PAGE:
Only two days before the second birthday of the premiere of Imperfecto flamenco show, the Imperfecto Collective presents Flamenco Visions, a rendering of what the collective envisions that flamenco is – or can be – for them. The piece incorporates both new material and material from the Imperfecto show in the intimate, and a bit dreamy setting of the charming Nukketeatteri Sampo – a puppet theater – in downtown Helsinki.
Flamenco Visions brings to the stage a tablao setting of flamenco music, song and dance with Juho Koskimies in the guitar and composition, Anna Murtola in the vocals and Elina Robinson as dancer and choreographer. Christian Robinson is in charge of video design and together with Elina Robinson of the overall visual image. The rhythm is kept strong and clear by trusted palmeras Laura Rintamäki and Anne Riikola-Sarkkila and featuring supporting percussionist Christopher Rodulfo, a new addition the team. As is so essential to flamenco, the team works perfectly together, cheering each other on in the perfect moments and supporting each other in the fleeting moments of imperfection. It is evident to the viewer that the team enjoys working together and there is great trust between them.
Once again I was struck with awe with the talent of this team. The compositions of Juho Koskimies are at same time strong and fragile and he seems to be at his best when he lets the moment guide him. Yesterday we heard magical duende take over in the farruca of the second half. I must confess, there were tears in my eyes. Anna Murtola has a voice that I could listen to forever with incredible power but also softness where needed. The star moment yesterday – to my mind – was the tangos also during the second half, where the singer was standing and the dancer – Elina Robinson – danced around her, also a show of complete trust for and togetherness with each other.
The show has been insightfully constructed with video and visual design that stands on its own, but also does not overtake what is going on on stage. Christian Robinson’s strong style and the Robinsons’ cooperation brings forth stunning visuality, especially in the beginning of the show, where we can see Elina Robinson dancing both on the screen and on stage. Elina Robinson’s choreography flows with strong technique and beautiful lyric moments. In the first half we see both a technically and expressionally impressive rendering of the lovely, powerful, but feminine bamberas palo, one of my personal favorites at the moment. However, my favorite moments come during the second half with the above-mentioned tangos where there is a strong connection between co-flamencas and friends Elina Robinson and Anna Murtola, a piece that has previously been a duet with the equally talented Anne Riikola-Sarkkila, but now adapted to a solo. However, for me Flamenco Visions reaches its best moment in the end with Elina Robinson’s siguiriyas solo, a piece I counted I have seen 6 or 7 times, and becomes better with each viewing. It is clear that the piece has grown with the dancer and the dancer with the piece.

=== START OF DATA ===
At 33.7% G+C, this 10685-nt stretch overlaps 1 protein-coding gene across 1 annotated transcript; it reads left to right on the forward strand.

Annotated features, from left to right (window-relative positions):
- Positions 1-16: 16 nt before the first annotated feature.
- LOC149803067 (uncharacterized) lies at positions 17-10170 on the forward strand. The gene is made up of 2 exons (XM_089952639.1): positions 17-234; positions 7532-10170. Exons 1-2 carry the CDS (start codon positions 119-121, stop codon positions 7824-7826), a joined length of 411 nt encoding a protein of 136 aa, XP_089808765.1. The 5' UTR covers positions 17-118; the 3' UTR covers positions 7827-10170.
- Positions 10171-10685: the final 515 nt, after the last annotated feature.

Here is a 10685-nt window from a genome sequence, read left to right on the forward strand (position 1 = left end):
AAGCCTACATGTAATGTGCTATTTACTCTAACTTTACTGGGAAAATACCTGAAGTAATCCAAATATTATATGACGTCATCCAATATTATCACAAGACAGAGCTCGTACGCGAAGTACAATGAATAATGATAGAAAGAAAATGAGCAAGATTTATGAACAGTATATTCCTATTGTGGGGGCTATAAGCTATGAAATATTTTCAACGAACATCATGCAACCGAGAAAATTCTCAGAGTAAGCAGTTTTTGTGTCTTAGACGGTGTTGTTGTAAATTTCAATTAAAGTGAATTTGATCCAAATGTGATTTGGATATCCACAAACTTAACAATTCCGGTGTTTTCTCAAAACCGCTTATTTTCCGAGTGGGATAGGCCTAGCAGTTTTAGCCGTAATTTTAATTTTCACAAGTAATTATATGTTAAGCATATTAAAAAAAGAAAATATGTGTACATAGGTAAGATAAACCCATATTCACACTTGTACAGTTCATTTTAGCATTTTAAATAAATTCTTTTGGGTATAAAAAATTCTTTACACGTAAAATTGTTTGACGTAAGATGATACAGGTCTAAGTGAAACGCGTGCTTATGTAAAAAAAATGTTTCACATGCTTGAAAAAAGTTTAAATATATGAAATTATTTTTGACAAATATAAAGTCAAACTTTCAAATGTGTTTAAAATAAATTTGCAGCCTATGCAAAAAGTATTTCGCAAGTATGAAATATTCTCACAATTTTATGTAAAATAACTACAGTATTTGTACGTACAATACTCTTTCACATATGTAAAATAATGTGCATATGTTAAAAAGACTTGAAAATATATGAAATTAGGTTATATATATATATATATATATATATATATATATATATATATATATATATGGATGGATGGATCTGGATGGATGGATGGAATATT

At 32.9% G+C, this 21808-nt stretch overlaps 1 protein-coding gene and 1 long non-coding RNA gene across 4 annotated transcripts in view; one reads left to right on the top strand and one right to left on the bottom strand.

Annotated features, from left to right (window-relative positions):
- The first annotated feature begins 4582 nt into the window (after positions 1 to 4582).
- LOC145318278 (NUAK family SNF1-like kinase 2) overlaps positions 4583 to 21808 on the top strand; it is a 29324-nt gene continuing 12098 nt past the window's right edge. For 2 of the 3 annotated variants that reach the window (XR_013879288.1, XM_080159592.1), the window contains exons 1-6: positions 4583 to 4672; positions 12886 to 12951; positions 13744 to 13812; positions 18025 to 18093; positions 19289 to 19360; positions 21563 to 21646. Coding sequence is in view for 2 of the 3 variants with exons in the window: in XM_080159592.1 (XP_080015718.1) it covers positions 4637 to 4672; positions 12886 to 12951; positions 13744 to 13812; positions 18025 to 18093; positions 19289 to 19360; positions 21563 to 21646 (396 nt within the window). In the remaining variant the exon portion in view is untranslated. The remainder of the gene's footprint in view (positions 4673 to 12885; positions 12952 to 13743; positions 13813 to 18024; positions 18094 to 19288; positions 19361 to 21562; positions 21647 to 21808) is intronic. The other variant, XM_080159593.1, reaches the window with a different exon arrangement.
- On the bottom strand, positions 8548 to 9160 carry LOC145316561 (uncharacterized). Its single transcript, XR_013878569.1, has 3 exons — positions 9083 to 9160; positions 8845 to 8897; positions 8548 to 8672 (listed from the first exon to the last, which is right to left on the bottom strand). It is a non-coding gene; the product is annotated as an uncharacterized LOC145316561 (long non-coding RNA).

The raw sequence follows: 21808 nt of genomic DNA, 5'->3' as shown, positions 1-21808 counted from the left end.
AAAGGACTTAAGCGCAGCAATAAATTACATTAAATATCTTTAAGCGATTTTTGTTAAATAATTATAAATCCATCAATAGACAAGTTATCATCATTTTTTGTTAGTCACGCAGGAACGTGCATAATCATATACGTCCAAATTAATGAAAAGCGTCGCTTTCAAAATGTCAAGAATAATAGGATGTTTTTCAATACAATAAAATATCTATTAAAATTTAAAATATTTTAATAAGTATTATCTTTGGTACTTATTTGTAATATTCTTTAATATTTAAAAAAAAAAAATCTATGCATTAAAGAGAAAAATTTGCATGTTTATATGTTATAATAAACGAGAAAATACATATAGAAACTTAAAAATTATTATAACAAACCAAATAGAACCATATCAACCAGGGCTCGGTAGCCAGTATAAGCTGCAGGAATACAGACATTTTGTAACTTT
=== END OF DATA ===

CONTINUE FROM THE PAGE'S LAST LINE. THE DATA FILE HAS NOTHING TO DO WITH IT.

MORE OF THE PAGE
As I ponder on the fact that the already familiar Imperfecto material feels so much closer to my heart, I come to the realization that in flamenco it is often essential to see or hear pieces several times. With each viewing or listening, the piece is at the same time different but also comes closer to the audience. This reminds me of what the great flamenco artist and maestra María Juncal comments about her piece Quimera (as can be heard on Youtube at moment 4.53 of the linked video):
No es un traje que te puedes cambiar. Viene contigo todos los días. Y por eso creo que flamenco tiene tanta mágia, nunca estás de misma manera quando llegas a un escenario y ni siquiera a un estudio de baile. Tu sentimiento es otro. Tu corazón… tu cuerpo está revuelto de otra manera, sería…
It is not a costume that you can change into. It goes with you everyday. And this is why I think flamenco has such magic. Each time you enter the stage – or even a dance studio – is different. Your feelings are different. Your heart… your body is set up in a different way, it would be…
This is so true, I think, more in flamenco than any other art form (just my personal opinion). Flamenco is so strongly connected to the people doing it and the feelings that they are feeling, the way they body works that day, that each time on stage or in a dance studio is decidedly different. This is why I have seen Imperfecto four times and would see it again, and why for example Elina Robinson’s siguiriyas is magical the 7th time around, and will be so the 8th time, as well. As it is no secret that these artists are very close to my heart, I can only say that I am very lucky to have learned from them, from Laura Rintamäki the variation between the calm and the dynamic, from Anne Riikola-Sarkkila the importance of clean lines, from Anna Murtola the way to listen to the music, Juho Koskimies the daring to improvise and from the Robinsons the uncompromising attitude towards the visual. And Elina Robinson, my longest running flamenco teacher, well, so many things, but I think most of all, the daring to dance with your heart open. I also look forward to hearing much more from Christopher Rodulfo – and of course to seeing Christian Robinson dance the bulerías next time around. Thank you so much Imperfecto Collective and Flamenco Visions for touching my heart.